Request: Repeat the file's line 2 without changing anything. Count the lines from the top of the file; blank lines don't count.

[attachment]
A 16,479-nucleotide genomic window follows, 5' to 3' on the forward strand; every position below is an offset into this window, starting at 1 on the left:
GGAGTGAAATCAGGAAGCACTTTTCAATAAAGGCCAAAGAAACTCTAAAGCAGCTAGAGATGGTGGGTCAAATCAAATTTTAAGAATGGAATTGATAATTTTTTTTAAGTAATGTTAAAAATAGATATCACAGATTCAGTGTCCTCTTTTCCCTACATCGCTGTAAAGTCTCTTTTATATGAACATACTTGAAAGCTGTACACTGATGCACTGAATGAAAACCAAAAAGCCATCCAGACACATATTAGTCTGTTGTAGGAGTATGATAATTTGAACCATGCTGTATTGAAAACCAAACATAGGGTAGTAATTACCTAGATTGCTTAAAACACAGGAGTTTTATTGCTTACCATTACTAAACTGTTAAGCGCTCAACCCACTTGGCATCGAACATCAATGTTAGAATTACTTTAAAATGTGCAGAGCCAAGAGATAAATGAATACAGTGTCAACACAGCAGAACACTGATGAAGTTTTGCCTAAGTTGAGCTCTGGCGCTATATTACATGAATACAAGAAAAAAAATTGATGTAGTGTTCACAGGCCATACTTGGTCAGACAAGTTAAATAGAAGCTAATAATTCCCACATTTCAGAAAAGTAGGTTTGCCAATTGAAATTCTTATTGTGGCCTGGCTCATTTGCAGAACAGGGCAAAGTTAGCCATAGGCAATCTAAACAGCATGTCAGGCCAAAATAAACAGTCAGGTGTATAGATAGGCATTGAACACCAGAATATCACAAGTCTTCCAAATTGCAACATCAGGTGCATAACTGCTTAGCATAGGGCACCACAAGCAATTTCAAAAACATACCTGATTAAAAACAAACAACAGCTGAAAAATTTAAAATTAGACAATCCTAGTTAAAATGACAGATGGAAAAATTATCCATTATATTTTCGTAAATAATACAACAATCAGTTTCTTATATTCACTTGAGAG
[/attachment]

GGAGTGAAATCAGGAAGCACTTTTCAATAAAGGCCAAAGAAACTCTAAAGCAGCTAGAGATGGTGGGTCAAATCAAATTTTAAGAATGGAATTGATAATTTTTTTTAAGTAATGTTAAAAATAGATATCACAGATTCAGTGTCCTCTTTTCCCTACATCGCTGTAAAGTCTCTTTTATATGAACATACTTGAAAGCTGTACACTGATGCACTGAATGAAAACCAAAAAGCCATCCAGACACATATTAGTCTGTTGTAGGAGTATGATAATTTGAACCATGCTGTATTGAAAACCAAACATAGGGTAGTAATTACCTAGATTGCTTAAAACACAGGAGTTTTATTGCTTACCATTACTAAACTGTTAAGCGCTCAACCCACTTGGCATCGAACATCAATGTTAGAATTACTTTAAAATGTGCAGAGCCAAGAGATAAATGAATACAGTGTCAACACAGCAGAACACTGATGAAGTTTTGCCTAAGTTGAGCTCTGGCGCTATATTACATGAATACAAGAAAAAAAATTGATGTAGTGTTCACAGGCCATACTTGGTCAGACAAGTTAAATAGAAGCTAATAATTCCCACATTTCAGAAAAGTAGGTTTGCCAATTGAAATTCTTATTGTGGCCTGGCTCATTTGCAGAACAGGGCAAAGTTAGCCATAGGCAATCTAAACAGCATGTCAGGCCAAAATAAACAGTCAGGTGTATAGATAGGCATTGAACACCAGAATATCACAAGTCTTCCAAATTGCAACATCAGGTGCATAACTGCTTAGCATAGGGCACCACAAGCAATTTCAAAAACATACCTGATTAAAAACAAACAACAGCTGAAAAATTTAAAATTAGACAATCCTAGTTAAAATGACAGATGGAAAAATTATCCATTATATTTTCGTAAATAATACAACAATCAGTTTCTTATATTCACTTGAGAG